The Times splashes on the 'cold war' between Sir Humphrey and the coalition's finest:
"An increasingly bitter power struggle between ministers and mandarins is poisoning relations across Whitehall and threatening to derail David Cameron's reforms, The Times has learnt. Tension over the pace and scale of coalition policy has given way to outright mistrust in some departments with ministers feeling blocked by an unwieldy and unwilling Civil Service.
"One Tory Cabinet minister said that the working relationship was akin to both sides waging a permanent 'cold war'.
"Theresa May, the Home Secretary, Michael Gove, the Education Secretary, Eric Pickles, the Communities Secretary and Francis Maude, the Cabinet Office Minister, are among those to have grown exasperated with their staff.
".. Lord Hennessy of Nympsfield, the constitutional historian and Whitehall chronicler, said: 'It's as bad as I've ever known it. The 'governing marriage' between the Civil Service and the politicians is in real trouble.'"
You could argue that ministers' decision to brief the Times will only make the marital difficulties much worse. Time to book an appointment with Relate, perhaps.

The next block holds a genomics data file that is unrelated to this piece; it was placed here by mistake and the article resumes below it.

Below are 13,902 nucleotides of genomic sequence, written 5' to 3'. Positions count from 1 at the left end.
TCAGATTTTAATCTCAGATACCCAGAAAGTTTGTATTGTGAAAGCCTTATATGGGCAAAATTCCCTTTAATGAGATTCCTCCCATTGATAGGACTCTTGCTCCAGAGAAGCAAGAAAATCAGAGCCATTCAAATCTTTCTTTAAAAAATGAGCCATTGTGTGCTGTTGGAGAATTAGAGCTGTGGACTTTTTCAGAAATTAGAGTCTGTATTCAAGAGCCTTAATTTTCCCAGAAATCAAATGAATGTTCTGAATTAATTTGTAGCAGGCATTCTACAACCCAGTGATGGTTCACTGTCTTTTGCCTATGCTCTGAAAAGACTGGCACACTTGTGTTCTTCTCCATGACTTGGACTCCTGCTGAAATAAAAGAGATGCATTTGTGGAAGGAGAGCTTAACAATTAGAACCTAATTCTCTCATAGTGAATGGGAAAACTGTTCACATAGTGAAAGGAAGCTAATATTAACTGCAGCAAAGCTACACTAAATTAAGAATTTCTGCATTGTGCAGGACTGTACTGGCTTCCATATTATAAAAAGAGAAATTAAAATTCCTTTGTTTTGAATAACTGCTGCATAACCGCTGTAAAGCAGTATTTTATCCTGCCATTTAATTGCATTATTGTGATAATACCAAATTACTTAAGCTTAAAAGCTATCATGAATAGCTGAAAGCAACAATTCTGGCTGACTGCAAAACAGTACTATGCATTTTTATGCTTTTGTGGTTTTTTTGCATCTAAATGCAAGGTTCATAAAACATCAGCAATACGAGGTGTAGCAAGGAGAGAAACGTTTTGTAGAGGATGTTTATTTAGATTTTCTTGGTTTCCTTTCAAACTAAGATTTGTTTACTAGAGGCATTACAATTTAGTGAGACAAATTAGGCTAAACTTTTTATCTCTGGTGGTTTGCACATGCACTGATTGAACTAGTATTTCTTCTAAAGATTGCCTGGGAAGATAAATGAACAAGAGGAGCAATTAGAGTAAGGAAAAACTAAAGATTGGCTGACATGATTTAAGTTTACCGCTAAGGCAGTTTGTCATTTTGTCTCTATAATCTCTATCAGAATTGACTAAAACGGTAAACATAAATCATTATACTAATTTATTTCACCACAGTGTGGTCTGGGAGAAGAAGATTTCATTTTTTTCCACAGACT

On a side note, my two favourite factoids from the piece are these:
(i) "Members of the Government's digital service go to meetings with a suitcase holding £1 million of fake banknotes so as to try to focus the minds of civil servants on not wasting taxpayers' money."
(ii) "Mr Cameron and Mr Blair both refer to the satire Yes, Prime Minister as a documentary rather than a comedy."
5) 'HOLLANDE'S WAR'
That's the headline to a rather interesting 'analysis' piece in the Guardian on France's Mali intervention. Angelique Chrisafis writes:
"Already commentators in France are saying Mali could transform Hollande's political image. Unpopular in the polls and accused by critics of dithering on the economy, Mali has shown Hollande in decisive mode. 'If Sarkozy had Libya, Hollande will have Mali,' said Le Parisien, referring to Sarkozy's personal investment against Gaddafi. But 'Sarkozy's war', as Libya was termed, never boosted the former rightwing president's poll ratings and failed to get him re-elected.